Info sharing slammed
Parliament's privileges committee has slated as "unacceptable" a prime ministerial inquiry being handed private information, including a journalist's records, despite having no formal powers to demand it.
In its report to Parliament today, the committee slated the failure of those handling the information to consider the role of MPs, and the important role particular groups such as journalists might play "in our democracy" was worrying.
"That such an intrusion has been allowed to occur does not reflect well on the agencies responsible," the report said.
The privileges committee was asked to investigate by the Speaker David Carter after it was revealed emails, phone and swipe-card records belonging to Fairfax Media journalist Andrea Vance and MP Peter Dunne were handed to the so-called Henry inquiry as part of its investigation into a leaked report.
The leaked report, published by Fairfax Media, revealed potentially illegal spying by the Government Communications Security Bureau (GCSB).
Headed by former top public servant David Henry, the inquiry said it had ruled out all possible sources of the leak except Dunne, but said it needed full access to his emails to rule him in or out, which Dunne refused.
It later emerged however that both Dunne's and Vance's emails had been inadvertently provided to the inquiry and that email and phone metadata had been handed over, as well as their swipe-card records.
The fallout claimed the head of Parliamentary Services general manager Geoff Thorn, who resigned, and Department of Prime Minister and Cabinet chief executive Andrew Kibblewhite also offered his resignation, which Prime Minister John Key refused to accept.
Dunne had previously resigned from cabinet over his refusal to hand over records to the inquiry. He denied he had leaked the GCSB report.
The Privileges Committee said in its report, the Henry inquiry had been provided with a large amount of information including:
* Records of email traffic between Vance and relevant ministers and staff
* The content of some of the emails indicated by the metadata records, logs of phone calls made and received on certain landlines in the precinct and on mobile phones belonging to ministers and their staff.
* Security records relating to the use of swipe cards within the parliamentary precinct.
For much of the information relating to Vance and Dunne, their consent was never sought, the committee said.
"In other cases, consent was sought but not given, but the information was provided to the inquiry regardless," it said.
"In addition, one set of data was given twice to the inquiry, even though it had not been requested."
In its report, the committee said it had concerns about the way the Henry inquiry operated in relation to its requests for information from the Parliamentary Service.
It was critical of his failure to seek information through other means, such as the Official Information Act.
"It is clear, from the evidence we heard, that the inquiry's persistent pressure on the Parliamentary Service and approaches to third-tier and more junior staff had a part to play in the releases which resulted," it said.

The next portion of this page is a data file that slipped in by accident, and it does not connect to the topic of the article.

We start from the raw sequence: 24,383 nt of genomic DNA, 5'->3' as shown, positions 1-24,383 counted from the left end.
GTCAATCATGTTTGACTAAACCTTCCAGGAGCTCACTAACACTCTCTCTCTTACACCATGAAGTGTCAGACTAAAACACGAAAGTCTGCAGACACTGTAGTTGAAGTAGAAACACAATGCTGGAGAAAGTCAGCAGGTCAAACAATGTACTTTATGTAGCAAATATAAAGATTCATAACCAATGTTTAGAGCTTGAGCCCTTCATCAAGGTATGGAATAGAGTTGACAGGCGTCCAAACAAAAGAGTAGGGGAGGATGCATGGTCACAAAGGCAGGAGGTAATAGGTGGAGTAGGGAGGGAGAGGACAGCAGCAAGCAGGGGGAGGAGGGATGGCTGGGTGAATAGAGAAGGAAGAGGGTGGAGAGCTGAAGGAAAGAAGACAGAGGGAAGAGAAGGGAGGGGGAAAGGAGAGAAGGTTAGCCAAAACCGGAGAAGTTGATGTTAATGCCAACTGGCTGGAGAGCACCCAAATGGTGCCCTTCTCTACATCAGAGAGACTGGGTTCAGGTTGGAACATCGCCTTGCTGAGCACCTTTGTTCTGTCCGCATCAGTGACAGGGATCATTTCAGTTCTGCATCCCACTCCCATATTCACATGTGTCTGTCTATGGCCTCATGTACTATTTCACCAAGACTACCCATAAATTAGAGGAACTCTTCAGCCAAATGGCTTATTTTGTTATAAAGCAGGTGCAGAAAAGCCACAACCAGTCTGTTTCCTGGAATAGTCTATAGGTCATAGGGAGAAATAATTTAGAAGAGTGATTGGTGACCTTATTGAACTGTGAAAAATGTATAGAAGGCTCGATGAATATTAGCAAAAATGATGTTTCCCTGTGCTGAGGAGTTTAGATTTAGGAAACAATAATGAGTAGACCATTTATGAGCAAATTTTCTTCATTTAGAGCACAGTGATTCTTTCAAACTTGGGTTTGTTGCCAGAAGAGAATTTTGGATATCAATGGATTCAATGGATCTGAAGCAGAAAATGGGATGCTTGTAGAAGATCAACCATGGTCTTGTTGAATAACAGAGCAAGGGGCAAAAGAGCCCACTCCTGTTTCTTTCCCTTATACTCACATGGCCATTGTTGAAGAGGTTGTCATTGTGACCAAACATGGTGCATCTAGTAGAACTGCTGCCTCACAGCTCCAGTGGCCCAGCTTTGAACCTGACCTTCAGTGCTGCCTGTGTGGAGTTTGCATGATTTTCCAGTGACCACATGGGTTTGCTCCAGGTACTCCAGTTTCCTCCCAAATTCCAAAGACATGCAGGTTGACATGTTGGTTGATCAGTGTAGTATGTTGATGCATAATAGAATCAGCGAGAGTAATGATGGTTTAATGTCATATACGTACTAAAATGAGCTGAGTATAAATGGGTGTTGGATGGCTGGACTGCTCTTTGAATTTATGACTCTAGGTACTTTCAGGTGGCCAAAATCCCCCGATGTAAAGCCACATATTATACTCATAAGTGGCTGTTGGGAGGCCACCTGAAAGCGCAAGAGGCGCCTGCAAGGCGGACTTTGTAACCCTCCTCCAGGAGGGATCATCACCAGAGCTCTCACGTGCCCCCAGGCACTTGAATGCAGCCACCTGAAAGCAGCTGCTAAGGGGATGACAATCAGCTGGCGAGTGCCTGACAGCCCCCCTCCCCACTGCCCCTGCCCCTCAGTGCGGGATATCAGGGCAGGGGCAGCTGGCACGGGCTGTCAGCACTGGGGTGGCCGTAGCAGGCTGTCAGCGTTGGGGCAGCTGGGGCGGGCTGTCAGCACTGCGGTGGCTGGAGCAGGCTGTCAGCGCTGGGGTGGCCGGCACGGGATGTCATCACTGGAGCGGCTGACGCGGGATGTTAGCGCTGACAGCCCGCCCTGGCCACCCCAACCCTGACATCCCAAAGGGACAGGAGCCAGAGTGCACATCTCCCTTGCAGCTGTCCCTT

"On at least one occasion, direction given by Mr Thorn seems to have been subjected by subsequent approaches from the inquiry to lower-level service staff."
In his evidence, Thorn had noted a particular occasion where he clearly instructed that email content would not be released without the manager's specific authorisation, which it appeared the Henry inquiry attempted to circumvent.
The committee agreed with Thorn's concerns that his decisions were undermined because of the "continual, extensive interaction between the inquiry team and his staff over a lengthy period".
The committee also noted that the inquiry, commissioned by the Department of Prime Minister and Cabinet and the GCSB operated with "very little oversight".
It is critical of the way Henry used that licence.
It was not unusual to expect someone of his calibre "to pay particular attention to the particular circumstances and the complexity of the environment in which the inquiry was operating when determining the limits of the information they might request and in tailoring their approach to making the necessary requests".
The committee concluded that failures on many levels had resulted in the actions forcing its investigation.
"We find it unacceptable that an inquiry, lacking formal powers to control the production of information, into an executive-information leak, was so readily given parliamentary information, including information about a journalist, without the direct involvement of [MPs] or the Speaker," it said.
"That such an intrusion has been allowed to occur does not reflect well on the agencies responsible."
It was also concerned at the inquiry's lack of regard for the roles of the people concerned.
"The failure to consider the complex role of members of Parliament in a representative democracy, where all members, including Cabinet ministers have distinct roles in relation to the House, their constituents and their parties, is concerning."
The lack of thought about the rights attached to the important role groups such as journalists might play in our democracy were similarly worrying.
"The media has a key role in ensuring Parliament remains transparent and accountable; their reports to the public on matters of public interest help to maintain the integrity of all our key constitutional branches," the committee said.
"The specific protections found within the Evidence Act for journalists and their sources are a legislative acknowledgement of this vital role."